TRIBUNE PHOTO: CHRISTOPHER OERTELL - Tommy Gainey, a veteran golfer from Darlington, S.C., surveys the scene at Pumpkin Ridge on Sunday, en route to his third-place finish in the WinCo Foods Portland Open.Tommy "Two Gloves" Gainey sounds like a boxer, and he once held a job wrapping insulation around hot water tanks.

But the Darlington, S.C., native is a pro golfer, and an accomplished one at that.

It won't make the top of his resume, but Sunday's third-place finish in the Tour's WinCo Foods Open at Pumpkin Ridge Golf Club represents the highlight of a year -- and perhaps better things ahead.

Gainey shot a 6-under-par 65 in Sunday's final round to finish at 15-under 269, earning a check of $54,400 -- not too much shy of the $69,321 he had made in 15 previous Tour events in 2015.

That vaulted the man who plays golf with gloves on both hands from 71st to 35th on the money list and put him into the four final events of the tour, beginning Sept. 10-13 at Fort Wayne, Ind. The top 75 on the Tour, plus Nos. 126 through 200 on the PGA Tour, advance to the four finals, culminating with the Tour Championship Oct. 1-4 at Ponte Vedra Beach, Fla.

"To shoot 6-under today at Pumpkin Ridge is a momentum-builder for me," said Gainey, who turned 40 on Aug. 13. "I'm looking forward to the finals now. I just hate it that we don't play next week.

"Finishing third this week and taking a week off kills momentum a little bit. But I'm looking forward to going home and chilling with my family and being with my boys."

Gainey and wife Erin have two young sons, seven and 15 months. They'll have something to celebrate. Gainey posted his second 65 of the tournament Sunday and could have been even better.

He was on the fringe in two on the par-5 11th hole but chipped 20 feet past and missed the birdie putt. He knocked a 9-iron within three feet on the 175-yard 15th but lipped out the putt.

"Missed a couple of chances," Gainey shrugged, "but still a very good day."

Gainey began Sunday's play tied for seventh place, seven shots behind third-round leader Dicky Pride. It would have taken a flawless final round to catch Pride, an able front-runner who tamed Witch Hollow for a fourth straight day, shooting a 67 to finish at 20-under 264.

"Dicky played well," Gainey said. "I mean, 20-under at Pumpkin Ridge? Come on."

Gainey had some experience being in that situation. He rallied from seven strokes back of third-round leaders Jim Furyk and Davis Love III to shoot 60 and win the PGA Tour McGladrey Classic at Sea Island, Ga., in 2012.

It wasn't to be Sunday, though Gainey overhauled everyone but Pride and runner-up Tim Herron, who finished at 17-under 267.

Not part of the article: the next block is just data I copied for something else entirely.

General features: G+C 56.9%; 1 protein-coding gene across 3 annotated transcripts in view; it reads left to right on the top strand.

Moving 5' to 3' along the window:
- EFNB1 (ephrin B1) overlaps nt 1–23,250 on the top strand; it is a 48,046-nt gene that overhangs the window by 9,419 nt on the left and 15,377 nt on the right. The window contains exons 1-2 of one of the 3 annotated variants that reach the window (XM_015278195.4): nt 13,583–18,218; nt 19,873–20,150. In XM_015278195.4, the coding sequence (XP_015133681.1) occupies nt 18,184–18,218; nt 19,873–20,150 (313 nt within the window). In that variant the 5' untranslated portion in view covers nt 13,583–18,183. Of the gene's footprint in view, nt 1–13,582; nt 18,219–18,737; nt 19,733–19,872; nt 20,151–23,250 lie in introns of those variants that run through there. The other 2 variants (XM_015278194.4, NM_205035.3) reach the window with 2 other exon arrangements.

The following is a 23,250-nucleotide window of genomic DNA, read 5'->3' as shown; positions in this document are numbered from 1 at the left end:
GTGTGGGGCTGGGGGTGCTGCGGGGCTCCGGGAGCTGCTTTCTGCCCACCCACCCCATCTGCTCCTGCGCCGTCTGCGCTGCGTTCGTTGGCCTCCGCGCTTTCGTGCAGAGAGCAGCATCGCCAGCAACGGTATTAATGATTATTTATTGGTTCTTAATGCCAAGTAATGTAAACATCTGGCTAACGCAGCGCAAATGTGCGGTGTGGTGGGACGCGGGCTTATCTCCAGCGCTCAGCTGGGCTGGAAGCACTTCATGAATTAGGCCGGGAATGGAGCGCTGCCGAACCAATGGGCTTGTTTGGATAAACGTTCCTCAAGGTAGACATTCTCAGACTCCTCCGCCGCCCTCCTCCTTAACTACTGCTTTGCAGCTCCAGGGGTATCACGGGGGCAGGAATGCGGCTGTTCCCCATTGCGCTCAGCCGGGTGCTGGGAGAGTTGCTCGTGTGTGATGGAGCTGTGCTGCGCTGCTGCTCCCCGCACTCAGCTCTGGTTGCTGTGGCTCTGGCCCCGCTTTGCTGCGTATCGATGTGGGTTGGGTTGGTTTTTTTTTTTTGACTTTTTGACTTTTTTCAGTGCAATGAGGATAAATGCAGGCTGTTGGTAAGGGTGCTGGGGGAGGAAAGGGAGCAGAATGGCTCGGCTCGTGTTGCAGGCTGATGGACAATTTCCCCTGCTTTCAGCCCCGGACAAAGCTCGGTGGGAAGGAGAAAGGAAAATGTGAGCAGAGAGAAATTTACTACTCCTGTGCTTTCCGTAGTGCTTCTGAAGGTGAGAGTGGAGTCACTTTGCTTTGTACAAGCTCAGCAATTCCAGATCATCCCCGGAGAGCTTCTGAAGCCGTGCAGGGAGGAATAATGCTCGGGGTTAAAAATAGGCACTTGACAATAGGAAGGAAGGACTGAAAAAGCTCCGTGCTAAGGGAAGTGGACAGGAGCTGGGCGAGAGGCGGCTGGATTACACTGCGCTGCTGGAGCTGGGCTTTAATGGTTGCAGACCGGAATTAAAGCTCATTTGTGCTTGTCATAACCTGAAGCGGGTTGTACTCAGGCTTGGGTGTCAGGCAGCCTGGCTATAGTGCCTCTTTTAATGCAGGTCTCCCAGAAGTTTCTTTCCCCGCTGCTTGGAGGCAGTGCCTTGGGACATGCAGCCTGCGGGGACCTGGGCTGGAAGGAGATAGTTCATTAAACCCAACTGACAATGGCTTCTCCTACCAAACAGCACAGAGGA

There was an additional carrot for Gainey. A victory would have pushed him into the top 25 on the money list and given him a PGA Tour card for 2016.

"Let's make sure we understand, I was trying to win," he said. "I wasn't trying to lay back and finish second, third or fourth. But I played it the same today. I was aggressive all four days."

Gainey admitted to some scoreboard-watching on the back nine.

"I started looking when I was walking to 12, just to see where I stood and how far behind I was," he said. "But I was still going to make birdies no matter where I was located (on the leader board)."

It's not the first time Gainey has finished 15-under-par and not won.

"You do it a lot out there on the PGA Tour," he said. "Some of these guys don't understand. The cut's not going to be 6-under every week.

"You just have to play your game. That's what I'd tell these young guys. Go out there, play your game and enjoy it, because this is what you work your whole life for. And trust me, it's well worth it when you get there."

Gainey didn't come from a college golf factory. He graduated with a degree in industrial maintenance from Central Carolina Technical School and worked for a spell on an assembly line at A.O. Smith Corporation before turning pro. A.O. Smith remains one of his sponsors on tour.

After playing mostly the mini-tours for years, Gainey won a pair of Nationwide (the forerunner to tournaments in 2010 and was fourth on the circuit's money list that year. He was 55th on the PGA Tour money list with more than $1.5 million in earnings in 2012, falling to 133rd in 2013 with $520,000 and 147th in 2014 with $490,000.

This year, Gainey has played in nine PGA Tour events, making the cut four times and earning $70,137. His best finish was a tie for 32nd at the McGladrey Classic. Gainey has four top-10 finishes on the Tour this year but had missed the cut in two of his last three events.

"Earlier this year, I wasn't having too much fun," Gainey said. "I was dealing with tendinitis in my elbow. I still am. I've been dealing with that ever since I last won.

"Some days are better than others. Some days are pretty bad. But I'm happy with the way my game sets up right now, and I was glad to be a part of this tournament."

The fans seemed glad, too. He received a rousing ovation coming up No. 18 and had a handful of young autograph seekers waiting for him afterward, chanting "Tom-mie! Tom-mie!" Two got rewarded with a glove.

"Man, I'm very lucky to have these fans," Gainey said. "I have a great team around me, and to have all the support I've had this week has been incredible."

Gainey's big game helps his popularity, but his sunny disposition plays a part, too. Hitting the big 4-0 gives anyone playing pro golf pause, but he doesn't plan to hang up his clubs any time soon.

"God put me on this planet to play golf, and I'm doing it," Gainey said. "This is his plan for me, and I'm just trying to enjoy it."

This email address is being protected from spambots. You need JavaScript enabled to view it.

Twitter: @kerryeggers

Contract Publishing

Go to top
Template by JoomlaShine